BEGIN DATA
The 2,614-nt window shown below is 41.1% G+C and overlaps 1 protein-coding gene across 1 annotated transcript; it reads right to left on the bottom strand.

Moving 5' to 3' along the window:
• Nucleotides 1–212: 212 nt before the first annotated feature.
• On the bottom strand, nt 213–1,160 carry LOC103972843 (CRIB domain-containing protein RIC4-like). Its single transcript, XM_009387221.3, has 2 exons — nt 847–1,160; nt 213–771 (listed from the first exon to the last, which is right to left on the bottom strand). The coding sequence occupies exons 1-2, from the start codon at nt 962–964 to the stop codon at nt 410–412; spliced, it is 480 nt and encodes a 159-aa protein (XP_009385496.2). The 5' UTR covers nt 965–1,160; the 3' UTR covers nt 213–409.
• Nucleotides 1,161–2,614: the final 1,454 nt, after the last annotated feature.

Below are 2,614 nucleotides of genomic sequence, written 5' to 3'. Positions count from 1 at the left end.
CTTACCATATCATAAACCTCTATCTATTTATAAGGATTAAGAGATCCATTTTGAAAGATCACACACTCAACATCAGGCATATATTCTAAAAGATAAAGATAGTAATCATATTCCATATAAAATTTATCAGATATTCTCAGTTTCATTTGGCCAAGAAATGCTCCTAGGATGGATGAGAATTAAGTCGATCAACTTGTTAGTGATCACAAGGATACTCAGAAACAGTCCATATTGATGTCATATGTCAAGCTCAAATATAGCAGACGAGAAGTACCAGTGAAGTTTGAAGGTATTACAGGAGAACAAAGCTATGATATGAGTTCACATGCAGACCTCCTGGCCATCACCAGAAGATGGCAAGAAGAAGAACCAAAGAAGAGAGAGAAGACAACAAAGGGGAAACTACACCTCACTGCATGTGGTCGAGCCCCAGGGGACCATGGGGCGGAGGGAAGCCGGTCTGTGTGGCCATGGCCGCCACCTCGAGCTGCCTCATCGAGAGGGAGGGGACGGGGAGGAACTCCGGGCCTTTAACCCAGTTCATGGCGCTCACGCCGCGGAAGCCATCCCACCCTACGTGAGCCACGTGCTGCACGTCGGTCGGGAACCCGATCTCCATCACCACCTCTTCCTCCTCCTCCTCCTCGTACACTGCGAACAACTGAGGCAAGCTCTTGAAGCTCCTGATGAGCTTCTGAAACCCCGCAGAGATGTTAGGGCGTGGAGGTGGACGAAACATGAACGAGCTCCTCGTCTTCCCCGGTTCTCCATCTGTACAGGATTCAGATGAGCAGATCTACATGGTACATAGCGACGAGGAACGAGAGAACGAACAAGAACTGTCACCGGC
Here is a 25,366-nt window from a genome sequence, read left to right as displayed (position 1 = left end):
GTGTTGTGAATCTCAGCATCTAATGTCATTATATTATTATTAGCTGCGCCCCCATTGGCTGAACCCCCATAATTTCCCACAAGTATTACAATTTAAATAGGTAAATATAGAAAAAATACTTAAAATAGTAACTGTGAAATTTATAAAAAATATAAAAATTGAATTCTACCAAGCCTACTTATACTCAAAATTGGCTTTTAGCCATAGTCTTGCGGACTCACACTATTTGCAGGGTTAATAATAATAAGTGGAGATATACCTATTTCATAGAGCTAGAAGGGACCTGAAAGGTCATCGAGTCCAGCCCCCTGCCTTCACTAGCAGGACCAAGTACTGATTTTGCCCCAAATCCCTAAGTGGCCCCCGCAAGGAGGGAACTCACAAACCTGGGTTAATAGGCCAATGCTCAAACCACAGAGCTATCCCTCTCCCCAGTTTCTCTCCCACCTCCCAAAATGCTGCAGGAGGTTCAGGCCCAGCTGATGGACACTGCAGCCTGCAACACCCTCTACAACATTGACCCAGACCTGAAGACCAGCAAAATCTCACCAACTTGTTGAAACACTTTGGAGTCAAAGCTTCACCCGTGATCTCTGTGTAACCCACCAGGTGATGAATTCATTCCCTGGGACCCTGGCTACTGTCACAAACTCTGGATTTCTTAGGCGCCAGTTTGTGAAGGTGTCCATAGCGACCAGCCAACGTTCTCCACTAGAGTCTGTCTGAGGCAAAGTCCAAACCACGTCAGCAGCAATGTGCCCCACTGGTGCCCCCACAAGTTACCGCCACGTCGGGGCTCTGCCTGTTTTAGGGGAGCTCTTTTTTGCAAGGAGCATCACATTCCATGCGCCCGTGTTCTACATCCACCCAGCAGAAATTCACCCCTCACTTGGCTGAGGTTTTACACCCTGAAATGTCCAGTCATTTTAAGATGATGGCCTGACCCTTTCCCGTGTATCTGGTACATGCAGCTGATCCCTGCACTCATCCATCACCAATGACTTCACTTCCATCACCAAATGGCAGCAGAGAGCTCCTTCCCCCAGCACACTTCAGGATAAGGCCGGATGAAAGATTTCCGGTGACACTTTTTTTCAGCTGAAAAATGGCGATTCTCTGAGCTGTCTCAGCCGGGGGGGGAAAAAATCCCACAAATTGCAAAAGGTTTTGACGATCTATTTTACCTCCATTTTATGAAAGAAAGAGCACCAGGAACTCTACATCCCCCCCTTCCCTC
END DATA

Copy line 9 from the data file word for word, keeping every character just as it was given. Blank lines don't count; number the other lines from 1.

GTGTTGTGAATCTCAGCATCTAATGTCATTATATTATTATTAGCTGCGCCCCCATTGGCTGAACCCCCATAATTTCCCACAAGTATTACAATTTAAATAGGTAAATATAGAAAAAATACTTAAAATAGTAACTGTGAAATTTATAAAAAATATAAAAATTGAATTCTACCAAGCCTACTTATACTCAAAATTGGCTTTTAGCCATAGTCTTGCGGACTCACACTATTTGCAGGGTTAATAATAATAAGTGGAGATATACCTATTTCATAGAGCTAGAAGGGACCTGAAAGGTCATCGAGTCCAGCCCCCTGCCTTCACTAGCAGGACCAAGTACTGATTTTGCCCCAAATCCCTAAGTGGCCCCCGCAAGGAGGGAACTCACAAACCTGGGTTAATAGGCCAATGCTCAAACCACAGAGCTATCCCTCTCCCCAGTTTCTCTCCCACCTCCCAAAATGCTGCAGGAGGTTCAGGCCCAGCTGATGGACACTGCAGCCTGCAACACCCTCTACAACATTGACCCAGACCTGAAGACCAGCAAAATCTCACCAACTTGTTGAAACACTTTGGAGTCAAAGCTTCACCCGTGATCTCTGTGTAACCCACCAGGTGATGAATTCATTCCCTGGGACCCTGGCTACTGTCACAAACTCTGGATTTCTTAGGCGCCAGTTTGTGAAGGTGTCCATAGCGACCAGCCAACGTTCTCCACTAGAGTCTGTCTGAGGCAAAGTCCAAACCACGTCAGCAGCAATGTGCCCCACTGGTGCCCCCACAAGTTACCGCCACGTCGGGGCTCTGCCTGTTTTAGGGGAGCTCTTTTTTGCAAGGAGCATCACATTCCATGCGCCCGTGTTCTACATCCACCCAGCAGAAATTCACCCCTCACTTGGCTGAGGTTTTACACCCTGAAATGTCCAGTCATTTTAAGATGATGGCCTGACCCTTTCCCGTGTATCTGGTACATGCAGCTGATCCCTGCACTCATCCATCACCAATGACTTCACTTCCATCACCAAATGGCAGCAGAGAGCTCCTTCCCCCAGCACACTTCAGGATAAGGCCGGATGAAAGATTTCCGGTGACACTTTTTTTCAGCTGAAAAATGGCGATTCTCTGAGCTGTCTCAGCCGGGGGGGGAAAAAATCCCACAAATTGCAAAAGGTTTTGACGATCTATTTTACCTCCATTTTATGAAAGAAAGAGCACCAGGAACTCTACATCCCCCCCTTCCCTC